Two questions, both equally important.
You might have strong data within your organisation, but if your Board doesn’t know how to interrogate that data, they can’t report on or delve into how you’re performing. Equally, if you have Board members who know how to interrogate data, but yours is all saved in separate places and in varying ways, that’s going to lead to issues too.
That’s why it’s vital to have credible, useable data and people who know what to do with it.
So, what is credible data?
Housing providers hold vast amounts of critical and sensitive data, but it isn’t always credible. Or in other words, data that is reconciled across all company systems, that isn’t duplicated, and that provides insight, and unlocks customer needs. Data should allow businesses to make informed decisions in real time, understand performance and resource management and identify service constraints.
It could include:
- accurate data on assets to understand the company position in relation to building safety and compliance
- net zero retrofit requirements
- understanding call volumes in a call centre
- sensitive customer data which needs to be used in compliance with GDPR regulations
Non-credible data can cause difficulties in using the information a company has efficiently, but it can also be a huge risk factor. If systems don’t work together, things can go wrong, and peoples’ lives may even be put at risk.
Interrogating the data
We at Housemark often get asked by housing organisations to help their Boards understand and get the most from the data they have access to. This is because they realise how important it is not only to have credible data, but to know what to do with it and how to derive insight from the information available. Efficient interrogation requires asking the right questions; knowing what you are looking for and what data your organisation will get the most value from is key.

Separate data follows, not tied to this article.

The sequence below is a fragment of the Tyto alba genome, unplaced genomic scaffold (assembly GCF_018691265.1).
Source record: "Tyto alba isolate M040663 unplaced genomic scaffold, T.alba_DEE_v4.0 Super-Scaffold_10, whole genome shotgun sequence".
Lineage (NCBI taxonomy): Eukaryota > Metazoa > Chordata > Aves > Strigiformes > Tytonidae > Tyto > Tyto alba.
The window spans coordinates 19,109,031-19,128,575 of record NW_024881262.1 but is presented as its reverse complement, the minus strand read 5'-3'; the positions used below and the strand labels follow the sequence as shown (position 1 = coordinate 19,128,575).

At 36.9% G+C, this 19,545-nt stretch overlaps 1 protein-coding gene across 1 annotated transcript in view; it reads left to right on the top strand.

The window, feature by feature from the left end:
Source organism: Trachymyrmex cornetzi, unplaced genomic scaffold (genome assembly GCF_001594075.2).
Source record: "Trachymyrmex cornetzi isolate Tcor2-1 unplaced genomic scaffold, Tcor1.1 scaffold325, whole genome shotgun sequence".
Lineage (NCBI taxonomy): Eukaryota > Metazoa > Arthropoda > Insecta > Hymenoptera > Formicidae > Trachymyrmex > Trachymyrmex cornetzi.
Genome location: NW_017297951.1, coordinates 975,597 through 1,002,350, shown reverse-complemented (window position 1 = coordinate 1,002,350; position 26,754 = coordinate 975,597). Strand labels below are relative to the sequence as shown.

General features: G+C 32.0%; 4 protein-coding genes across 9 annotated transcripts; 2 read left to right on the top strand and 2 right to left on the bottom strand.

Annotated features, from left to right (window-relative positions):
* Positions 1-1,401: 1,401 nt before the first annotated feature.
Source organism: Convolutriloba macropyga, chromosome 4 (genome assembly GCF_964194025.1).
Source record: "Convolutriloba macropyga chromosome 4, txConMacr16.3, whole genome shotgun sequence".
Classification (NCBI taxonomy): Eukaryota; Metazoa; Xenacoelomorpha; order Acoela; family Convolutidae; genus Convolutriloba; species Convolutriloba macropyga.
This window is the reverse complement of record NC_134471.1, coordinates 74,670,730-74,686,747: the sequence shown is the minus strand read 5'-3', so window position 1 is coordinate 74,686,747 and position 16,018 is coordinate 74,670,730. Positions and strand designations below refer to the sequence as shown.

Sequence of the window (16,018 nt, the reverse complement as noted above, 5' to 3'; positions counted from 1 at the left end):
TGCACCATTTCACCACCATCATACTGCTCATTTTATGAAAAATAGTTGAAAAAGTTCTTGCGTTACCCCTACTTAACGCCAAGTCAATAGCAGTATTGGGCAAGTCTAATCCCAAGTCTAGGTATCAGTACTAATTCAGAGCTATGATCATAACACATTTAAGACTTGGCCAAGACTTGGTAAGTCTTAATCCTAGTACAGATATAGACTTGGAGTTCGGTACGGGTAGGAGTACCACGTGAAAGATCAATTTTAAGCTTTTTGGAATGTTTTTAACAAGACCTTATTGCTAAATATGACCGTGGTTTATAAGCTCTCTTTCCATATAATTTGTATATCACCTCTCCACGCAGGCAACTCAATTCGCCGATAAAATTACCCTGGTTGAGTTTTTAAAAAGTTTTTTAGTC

Interrogation of data not done properly means critical information could be missed, a customer need not addressed, or resources wasted on duplicated visits to properties. It also means valuable time has been wasted collecting the data in the first place if it isn’t then used correctly or efficiently.
Many companies we’ve worked with have lots of people working with their own spreadsheets, but their data doesn’t align and it’s difficult for the Board, decision makers and other teams to access what they need to review and interrogate easily.
When data isn’t interrogated correctly, or people aren’t sure how to use their data systems correctly, as I’ve said, it can pose massive risks to an organisation and its customers.
Getting it right saves time
Organisations often waste time and energy towards the end of the year trying to produce reports from data that is saved in various places, and in diverse ways by different people. Many know there must be a better way, but every year they realise they’ve run out of time to get expert help, make improvements and invest in a system that streamlines their data and saves them valuable time, as well as ensuring that the data is robust and reliable.
But it takes longer to fix something every time you come to use it than it does to get it right in the first place. A proper data strategy with applied governance will automatically flag when something is wrong or missing at the point of entry and stops things from going wrong.
At Housemark, we can provide a full review across an organisation including at Board level, reviewing processes, data governance and quality. This includes the data culture of an organisation and the architecture of current systems. These reviews allows us to highlight any strengths and weaknesses and develop a data strategy and reporting solutions that meet the needs of everyone within the company, from tradespeople to customer service roles, and from Board members to team leaders.
If you’d like to learn more about creating a credible data strategy before the next year-end headache, or need a housing data specialist to work with you on understanding and interrogating your data, please drop me an email at firstname.lastname@example.org.